Friday, September 25, 2009

Customer printing a secured document (such as a stamp or an airline ticket)

A note to Quillen and Webster from the CAFC in KARA TECHNOLOGY v. STAMPS.COM :

The claims, not specification embodiments, define the scope of patent protection.
The patentee is entitled to the full scope of his claims, and we will not limit him to his
preferred embodiment or import a limitation from the specification into the claims. See Phillips, 415 F.3d at 1323.

On NDA's:

The district court granted summary judgment dismissing Kara’s claim for breach
of the NDA after concluding that the claim was barred by the four-year statute of
limitations under the applicable state law and, as an alternative grounds for dismissal,
that the NDA did not protect Kara’s trade secrets because Kara had publicly disclosed
them. Kara alleges two separate breaches of the NDA. The first is based on’s admitted note-taking during a May 15, 2000 business meeting, in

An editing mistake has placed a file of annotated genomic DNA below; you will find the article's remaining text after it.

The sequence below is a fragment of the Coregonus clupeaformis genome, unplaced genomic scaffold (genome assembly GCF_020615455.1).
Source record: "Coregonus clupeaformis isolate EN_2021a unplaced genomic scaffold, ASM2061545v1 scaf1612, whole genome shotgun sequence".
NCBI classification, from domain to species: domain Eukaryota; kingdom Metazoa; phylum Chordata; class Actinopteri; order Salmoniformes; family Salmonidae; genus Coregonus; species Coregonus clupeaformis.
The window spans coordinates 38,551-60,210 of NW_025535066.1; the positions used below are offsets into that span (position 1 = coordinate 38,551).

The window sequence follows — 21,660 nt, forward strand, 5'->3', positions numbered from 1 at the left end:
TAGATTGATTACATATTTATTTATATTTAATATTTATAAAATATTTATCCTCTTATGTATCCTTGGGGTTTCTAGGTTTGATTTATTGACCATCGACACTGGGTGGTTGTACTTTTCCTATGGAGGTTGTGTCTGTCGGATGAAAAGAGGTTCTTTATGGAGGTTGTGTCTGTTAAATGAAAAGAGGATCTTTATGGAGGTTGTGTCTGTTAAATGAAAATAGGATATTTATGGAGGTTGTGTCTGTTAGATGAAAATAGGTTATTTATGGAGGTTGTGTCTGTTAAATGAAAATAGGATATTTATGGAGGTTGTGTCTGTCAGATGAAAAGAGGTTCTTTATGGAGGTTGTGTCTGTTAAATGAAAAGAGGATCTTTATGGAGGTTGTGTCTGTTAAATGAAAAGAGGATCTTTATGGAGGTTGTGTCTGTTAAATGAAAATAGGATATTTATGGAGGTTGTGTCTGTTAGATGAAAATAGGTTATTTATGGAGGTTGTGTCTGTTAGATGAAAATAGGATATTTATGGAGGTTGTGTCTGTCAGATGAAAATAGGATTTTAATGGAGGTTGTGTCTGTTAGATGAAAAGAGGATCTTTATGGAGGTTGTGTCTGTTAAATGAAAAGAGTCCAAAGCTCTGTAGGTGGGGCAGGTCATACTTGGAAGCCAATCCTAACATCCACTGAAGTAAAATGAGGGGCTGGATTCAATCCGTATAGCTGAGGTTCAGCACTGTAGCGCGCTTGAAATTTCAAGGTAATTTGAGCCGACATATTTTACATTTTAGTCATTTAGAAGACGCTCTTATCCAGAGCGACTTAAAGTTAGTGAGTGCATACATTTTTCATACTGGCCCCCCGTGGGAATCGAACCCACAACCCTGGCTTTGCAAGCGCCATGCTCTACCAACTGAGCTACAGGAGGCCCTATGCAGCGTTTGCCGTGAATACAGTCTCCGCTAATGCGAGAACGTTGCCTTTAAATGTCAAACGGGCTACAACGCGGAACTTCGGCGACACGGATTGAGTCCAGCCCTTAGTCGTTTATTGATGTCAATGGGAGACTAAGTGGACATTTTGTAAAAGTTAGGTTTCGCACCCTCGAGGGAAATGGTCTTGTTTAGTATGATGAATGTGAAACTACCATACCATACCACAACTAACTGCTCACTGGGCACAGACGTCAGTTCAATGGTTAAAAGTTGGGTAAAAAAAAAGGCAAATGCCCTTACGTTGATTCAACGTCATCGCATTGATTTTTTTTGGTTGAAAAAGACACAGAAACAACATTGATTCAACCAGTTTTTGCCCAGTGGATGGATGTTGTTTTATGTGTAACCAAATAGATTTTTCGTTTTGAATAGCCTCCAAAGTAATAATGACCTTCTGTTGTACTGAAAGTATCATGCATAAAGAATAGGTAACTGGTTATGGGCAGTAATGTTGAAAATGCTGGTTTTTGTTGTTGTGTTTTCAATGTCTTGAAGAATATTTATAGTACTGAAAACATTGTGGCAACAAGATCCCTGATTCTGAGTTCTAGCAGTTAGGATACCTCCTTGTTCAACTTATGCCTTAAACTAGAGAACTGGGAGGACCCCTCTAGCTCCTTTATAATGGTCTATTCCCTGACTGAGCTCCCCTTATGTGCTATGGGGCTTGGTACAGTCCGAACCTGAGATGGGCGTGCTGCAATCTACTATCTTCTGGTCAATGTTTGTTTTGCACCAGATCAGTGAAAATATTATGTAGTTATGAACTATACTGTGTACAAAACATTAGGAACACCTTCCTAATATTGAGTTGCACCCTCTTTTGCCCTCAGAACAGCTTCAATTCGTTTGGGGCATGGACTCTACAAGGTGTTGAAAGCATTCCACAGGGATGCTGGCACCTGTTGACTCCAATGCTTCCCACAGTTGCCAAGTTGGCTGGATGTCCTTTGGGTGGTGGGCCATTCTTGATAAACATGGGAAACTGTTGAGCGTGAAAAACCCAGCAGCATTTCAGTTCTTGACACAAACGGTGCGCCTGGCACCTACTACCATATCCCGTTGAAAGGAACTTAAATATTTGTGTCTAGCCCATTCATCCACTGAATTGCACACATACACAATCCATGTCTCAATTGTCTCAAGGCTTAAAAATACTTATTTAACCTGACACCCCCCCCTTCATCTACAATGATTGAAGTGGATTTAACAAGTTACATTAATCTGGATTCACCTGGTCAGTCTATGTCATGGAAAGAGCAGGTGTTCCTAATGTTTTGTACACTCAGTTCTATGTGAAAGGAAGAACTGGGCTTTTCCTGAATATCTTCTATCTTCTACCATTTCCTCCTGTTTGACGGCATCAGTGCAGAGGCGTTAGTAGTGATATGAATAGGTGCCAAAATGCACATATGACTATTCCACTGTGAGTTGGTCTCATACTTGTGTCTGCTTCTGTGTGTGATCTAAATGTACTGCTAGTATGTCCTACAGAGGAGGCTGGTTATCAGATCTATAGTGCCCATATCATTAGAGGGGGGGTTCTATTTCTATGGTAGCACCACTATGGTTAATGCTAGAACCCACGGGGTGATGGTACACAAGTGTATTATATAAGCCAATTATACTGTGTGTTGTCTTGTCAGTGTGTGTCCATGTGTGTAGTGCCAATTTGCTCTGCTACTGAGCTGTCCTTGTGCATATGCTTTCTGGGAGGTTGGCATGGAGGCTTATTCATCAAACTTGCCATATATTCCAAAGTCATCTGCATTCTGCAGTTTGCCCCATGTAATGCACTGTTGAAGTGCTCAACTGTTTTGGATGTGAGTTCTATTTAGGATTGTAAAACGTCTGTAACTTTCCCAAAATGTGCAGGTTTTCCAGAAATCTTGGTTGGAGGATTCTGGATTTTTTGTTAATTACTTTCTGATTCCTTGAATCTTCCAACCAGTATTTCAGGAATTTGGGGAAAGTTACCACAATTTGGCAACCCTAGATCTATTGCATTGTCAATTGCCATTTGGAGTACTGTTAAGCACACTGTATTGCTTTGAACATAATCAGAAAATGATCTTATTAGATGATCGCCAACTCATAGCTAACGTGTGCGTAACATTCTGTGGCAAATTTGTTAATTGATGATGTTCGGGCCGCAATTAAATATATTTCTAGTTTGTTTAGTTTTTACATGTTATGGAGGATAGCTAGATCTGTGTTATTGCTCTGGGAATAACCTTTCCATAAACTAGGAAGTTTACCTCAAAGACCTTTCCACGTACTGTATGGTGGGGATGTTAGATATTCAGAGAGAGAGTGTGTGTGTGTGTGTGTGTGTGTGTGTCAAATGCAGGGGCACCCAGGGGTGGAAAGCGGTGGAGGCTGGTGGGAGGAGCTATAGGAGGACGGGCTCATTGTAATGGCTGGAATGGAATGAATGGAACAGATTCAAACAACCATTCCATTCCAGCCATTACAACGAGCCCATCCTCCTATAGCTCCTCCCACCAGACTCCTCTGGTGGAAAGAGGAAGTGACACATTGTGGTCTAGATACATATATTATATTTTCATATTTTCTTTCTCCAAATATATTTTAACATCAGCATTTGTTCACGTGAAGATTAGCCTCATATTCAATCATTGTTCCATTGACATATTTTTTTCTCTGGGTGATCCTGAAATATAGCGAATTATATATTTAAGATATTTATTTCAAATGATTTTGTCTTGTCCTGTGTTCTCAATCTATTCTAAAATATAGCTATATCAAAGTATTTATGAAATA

violation of Paragraph 5 of the NDA. The second is based on’s alleged
use of Kara’s confidential information to develop’s PC-based postage
products, in violation of Paragraph 3 of the NDA. The district court focused solely on
the note-taking and subsequent failure of to destroy the notes, stating that
the October 2004 complaint clearly fell outside the four-year statute of limitations and
thus there was no issue of material fact as to the breach of contract claim.

As stated above, Kara alleges two separate breaches of the NDA. The first
occurred when at least two employees took notes at a meeting between
the parties on May 15, 2000. There is no real dispute that Kara knew or should have
known of this breach at the time it occurred, as the meeting was attended by several of
Kara’s employees, including its President and Chief Operating Officer. Kara did not file
its complaint until October 22, 2004, and therefore any claim based on this breach is
barred by Texas’s four-year statute of limitations. While we agree with the district court
that this note-taking breach is barred by the statute of limitations, Kara alleged a second
breach that was not addressed in the district court’s summary judgment order—that misused the information it learned at the May 15, 2000 meeting to develop
its PC-based postage products, which allowed consumers to print stamps from home.


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